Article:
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Re: Qigong/Tai Chi for Regular Guys

Post by LG Elf Ftr/Wizard 7/17 » Wed Mar 26, 2008 1:14 pm

I think I'm more confused than when I posted the question initially. Should I start with just one thing, such as the Eight Pieces of Brocade, or should I integrate it with FC's recommended Simplified Tai Chi Chuan? Likewise, add in the Way of Energy?
If so, how would you recommend that it all be pieced together? A little standing practice, like Mick does, daily? And then maybe twice weekly sessions of the qigong and tai chi each, done on different days?
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Re: Qigong/Tai Chi for Regular Guys

Post by Dazed » Wed Mar 26, 2008 1:15 pm

These recurring fucking posts are like my mom telling me to eat my fucking vegetables.
I don't want to.
Do it.
Why?
It's good for you!

Last long thread about this I bought the 8 brocades book and DVD. It seemed like the bare-bones DIY YRG IGX approved starting point. It looks like this thread will be the one to actually get me to try it.

After this weekend though... :rolleyes:
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Re: Qigong/Tai Chi for Regular Guys

Post by cqc10 » Wed Mar 26, 2008 1:28 pm

Token Hetero wrote:I think I'm more confused than when I posted the question initially. Should I start with just one thing, such as the Eight Pieces of Brocade, or should I integrate it with FC's recommended Simplified Tai Chi Chuan? Likewise, add in the Way of Energy?
If so, how would you recommend that it all be pieced together? A little standing practice, like Mick does, daily? And then maybe twice weekly sessions of the qigong and tai chi each, done on different days?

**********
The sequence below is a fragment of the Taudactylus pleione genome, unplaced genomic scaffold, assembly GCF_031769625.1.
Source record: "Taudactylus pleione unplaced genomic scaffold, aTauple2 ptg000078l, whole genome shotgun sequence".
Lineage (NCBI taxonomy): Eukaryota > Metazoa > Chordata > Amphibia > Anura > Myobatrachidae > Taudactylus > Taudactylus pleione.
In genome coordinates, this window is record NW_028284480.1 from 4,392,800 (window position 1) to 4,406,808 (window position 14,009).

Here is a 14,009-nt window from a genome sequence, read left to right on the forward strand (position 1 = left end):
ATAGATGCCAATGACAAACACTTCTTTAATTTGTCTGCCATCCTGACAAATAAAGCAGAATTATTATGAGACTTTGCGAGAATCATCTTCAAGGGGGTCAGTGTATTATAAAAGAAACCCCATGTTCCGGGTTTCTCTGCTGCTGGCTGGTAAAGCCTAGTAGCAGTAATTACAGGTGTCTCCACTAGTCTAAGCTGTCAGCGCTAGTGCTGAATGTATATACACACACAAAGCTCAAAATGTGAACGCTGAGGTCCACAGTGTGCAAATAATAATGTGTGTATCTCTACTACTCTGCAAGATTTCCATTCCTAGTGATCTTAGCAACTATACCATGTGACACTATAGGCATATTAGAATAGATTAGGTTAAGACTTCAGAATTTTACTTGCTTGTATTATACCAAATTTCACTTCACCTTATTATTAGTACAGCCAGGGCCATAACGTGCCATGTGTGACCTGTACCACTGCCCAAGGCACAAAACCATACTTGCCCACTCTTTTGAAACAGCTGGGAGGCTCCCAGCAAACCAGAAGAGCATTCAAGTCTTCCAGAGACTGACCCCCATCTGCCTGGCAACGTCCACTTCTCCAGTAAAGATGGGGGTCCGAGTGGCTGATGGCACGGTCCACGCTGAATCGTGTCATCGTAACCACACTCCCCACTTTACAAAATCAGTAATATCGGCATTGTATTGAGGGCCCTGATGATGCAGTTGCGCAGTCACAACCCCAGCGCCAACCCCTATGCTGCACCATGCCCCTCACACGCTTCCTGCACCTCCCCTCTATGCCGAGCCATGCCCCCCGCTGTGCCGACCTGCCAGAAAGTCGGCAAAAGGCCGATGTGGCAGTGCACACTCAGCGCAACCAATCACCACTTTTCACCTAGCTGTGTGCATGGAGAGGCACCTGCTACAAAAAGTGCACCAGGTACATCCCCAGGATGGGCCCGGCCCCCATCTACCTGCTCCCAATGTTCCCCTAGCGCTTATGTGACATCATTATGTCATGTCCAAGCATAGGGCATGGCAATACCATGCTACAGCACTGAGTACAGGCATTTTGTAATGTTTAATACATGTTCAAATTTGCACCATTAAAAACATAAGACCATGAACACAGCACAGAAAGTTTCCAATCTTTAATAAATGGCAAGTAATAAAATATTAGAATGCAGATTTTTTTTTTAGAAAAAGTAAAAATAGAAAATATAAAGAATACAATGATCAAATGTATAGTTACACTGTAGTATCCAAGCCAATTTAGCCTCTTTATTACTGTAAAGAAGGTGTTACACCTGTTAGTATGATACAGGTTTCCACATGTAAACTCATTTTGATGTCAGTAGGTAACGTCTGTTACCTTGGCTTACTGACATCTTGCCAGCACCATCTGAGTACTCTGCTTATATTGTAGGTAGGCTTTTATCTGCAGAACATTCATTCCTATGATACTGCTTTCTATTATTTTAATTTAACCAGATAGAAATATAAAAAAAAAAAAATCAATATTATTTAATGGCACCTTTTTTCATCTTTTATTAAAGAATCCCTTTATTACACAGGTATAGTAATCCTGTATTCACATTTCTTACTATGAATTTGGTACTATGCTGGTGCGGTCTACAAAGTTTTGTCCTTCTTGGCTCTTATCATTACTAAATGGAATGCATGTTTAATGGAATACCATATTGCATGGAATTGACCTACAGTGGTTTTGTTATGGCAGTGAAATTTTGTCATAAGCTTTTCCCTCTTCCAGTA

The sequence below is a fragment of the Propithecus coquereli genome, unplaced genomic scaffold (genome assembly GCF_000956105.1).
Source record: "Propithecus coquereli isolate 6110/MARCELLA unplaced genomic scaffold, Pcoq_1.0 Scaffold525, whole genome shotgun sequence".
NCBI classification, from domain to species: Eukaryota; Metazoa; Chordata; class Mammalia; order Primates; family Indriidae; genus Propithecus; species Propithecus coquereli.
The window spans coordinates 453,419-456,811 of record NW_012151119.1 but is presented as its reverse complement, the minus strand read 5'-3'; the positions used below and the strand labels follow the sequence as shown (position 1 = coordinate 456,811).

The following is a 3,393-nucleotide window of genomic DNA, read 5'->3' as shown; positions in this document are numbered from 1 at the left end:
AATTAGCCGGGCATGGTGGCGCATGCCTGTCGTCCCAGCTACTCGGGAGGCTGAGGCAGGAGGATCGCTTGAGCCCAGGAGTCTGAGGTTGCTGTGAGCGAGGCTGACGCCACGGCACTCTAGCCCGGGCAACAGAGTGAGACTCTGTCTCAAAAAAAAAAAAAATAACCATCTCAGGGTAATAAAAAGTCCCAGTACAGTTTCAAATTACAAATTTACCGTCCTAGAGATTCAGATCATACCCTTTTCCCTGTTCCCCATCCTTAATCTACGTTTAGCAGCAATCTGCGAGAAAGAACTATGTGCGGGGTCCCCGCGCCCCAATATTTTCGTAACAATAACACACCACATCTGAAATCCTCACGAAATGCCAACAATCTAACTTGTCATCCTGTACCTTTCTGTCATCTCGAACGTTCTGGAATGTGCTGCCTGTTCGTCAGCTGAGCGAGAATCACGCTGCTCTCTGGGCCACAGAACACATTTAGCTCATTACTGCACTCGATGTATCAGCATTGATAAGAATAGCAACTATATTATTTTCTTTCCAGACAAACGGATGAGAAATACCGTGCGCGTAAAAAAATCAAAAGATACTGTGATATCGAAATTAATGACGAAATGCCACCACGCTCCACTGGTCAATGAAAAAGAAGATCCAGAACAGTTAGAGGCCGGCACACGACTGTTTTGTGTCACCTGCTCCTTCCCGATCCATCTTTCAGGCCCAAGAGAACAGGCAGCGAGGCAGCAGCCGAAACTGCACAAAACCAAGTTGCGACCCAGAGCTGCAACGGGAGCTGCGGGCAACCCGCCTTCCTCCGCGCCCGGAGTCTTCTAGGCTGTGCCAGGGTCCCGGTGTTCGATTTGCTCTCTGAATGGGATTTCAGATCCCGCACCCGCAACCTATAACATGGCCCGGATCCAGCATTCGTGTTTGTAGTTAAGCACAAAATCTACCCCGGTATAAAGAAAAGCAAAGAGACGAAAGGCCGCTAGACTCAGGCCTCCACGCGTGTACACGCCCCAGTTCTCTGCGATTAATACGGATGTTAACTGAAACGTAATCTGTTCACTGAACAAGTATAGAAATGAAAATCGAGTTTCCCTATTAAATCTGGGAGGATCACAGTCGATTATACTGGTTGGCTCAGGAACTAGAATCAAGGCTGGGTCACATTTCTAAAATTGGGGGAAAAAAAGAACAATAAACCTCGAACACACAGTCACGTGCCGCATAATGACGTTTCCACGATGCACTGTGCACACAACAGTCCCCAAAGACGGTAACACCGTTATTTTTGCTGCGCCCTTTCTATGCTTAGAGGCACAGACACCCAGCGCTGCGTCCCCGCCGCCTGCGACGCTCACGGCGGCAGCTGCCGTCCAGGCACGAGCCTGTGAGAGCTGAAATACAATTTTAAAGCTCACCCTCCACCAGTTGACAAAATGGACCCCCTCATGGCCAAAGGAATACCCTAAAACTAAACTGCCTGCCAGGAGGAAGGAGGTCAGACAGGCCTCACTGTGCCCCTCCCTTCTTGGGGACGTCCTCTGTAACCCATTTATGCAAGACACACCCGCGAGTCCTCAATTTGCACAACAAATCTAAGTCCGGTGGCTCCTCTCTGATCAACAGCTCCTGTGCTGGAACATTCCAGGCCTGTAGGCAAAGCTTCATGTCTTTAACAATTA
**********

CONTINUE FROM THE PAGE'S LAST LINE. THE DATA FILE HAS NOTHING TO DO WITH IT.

What is your goal? What problem are you trying to solve?

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Re: Qigong/Tai Chi for Regular Guys

Post by Hagbard » Wed Mar 26, 2008 2:08 pm

Mickey O'neil wrote:Hagbard-
Thanks for the heads up. I'll check out MT. Does Lao Ma teach qigong or just tai chi? When I went to the qigong therapy page it showed Jay Dunbar as the instructor. It would be great if it's Lao Ma as well cuz he only lives a few miles away from me. Not that it matters a whole lot since MT isn't that far away either.

The only reason I was worried about the empty mind was that I thought it should be coming quicker. I'm not so worried about it now that I have been told otherwise. I do read and try to apply zen as well. "Zen Mind, Beginner Mind" in particular as well as a few others.

Thank you for your response.

Edit: I see they also offer Five Animal Frolics.
Never met Jay, Lao Ma was mostly teaching a "wudang" taiji set but he started each class with 8 pieces of brocade. I'm sure he could help with the qigong.
?

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Re: Qigong/Tai Chi for Regular Guys

Post by Mickey O'neil » Wed Mar 26, 2008 2:16 pm

Hagbard wrote:
Mickey O'neil wrote:Hagbard-
Thanks for the heads up. I'll check out MT. Does Lao Ma teach qigong or just tai chi? When I went to the qigong therapy page it showed Jay Dunbar as the instructor. It would be great if it's Lao Ma as well cuz he only lives a few miles away from me. Not that it matters a whole lot since MT isn't that far away either.

The only reason I was worried about the empty mind was that I thought it should be coming quicker. I'm not so worried about it now that I have been told otherwise. I do read and try to apply zen as well. "Zen Mind, Beginner Mind" in particular as well as a few others.

Thank you for your response.

Edit: I see they also offer Five Animal Frolics.
Never met Jay, Lao Ma was mostly teaching a "wudang" taiji set but he started each class with 8 pieces of brocade. I'm sure he could help with the qigong.
Thanks HC.

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Re: Qigong/Tai Chi for Regular Guys

Post by Fat Cat » Wed Mar 26, 2008 2:29 pm

ultracool wrote:
Jack wrote:
Fat Cat wrote:Taiji is qigong.
Qigong is a facet of Taiji - no?
Tai chi is technically a subset of qigong.

Dr. Yang Jwing-Ming's books have venn diagrams that explain this.

A school of tai chi will have it's own unique qigong practices to support the form or martial aspects. The tai chi form is a qigong practice, too.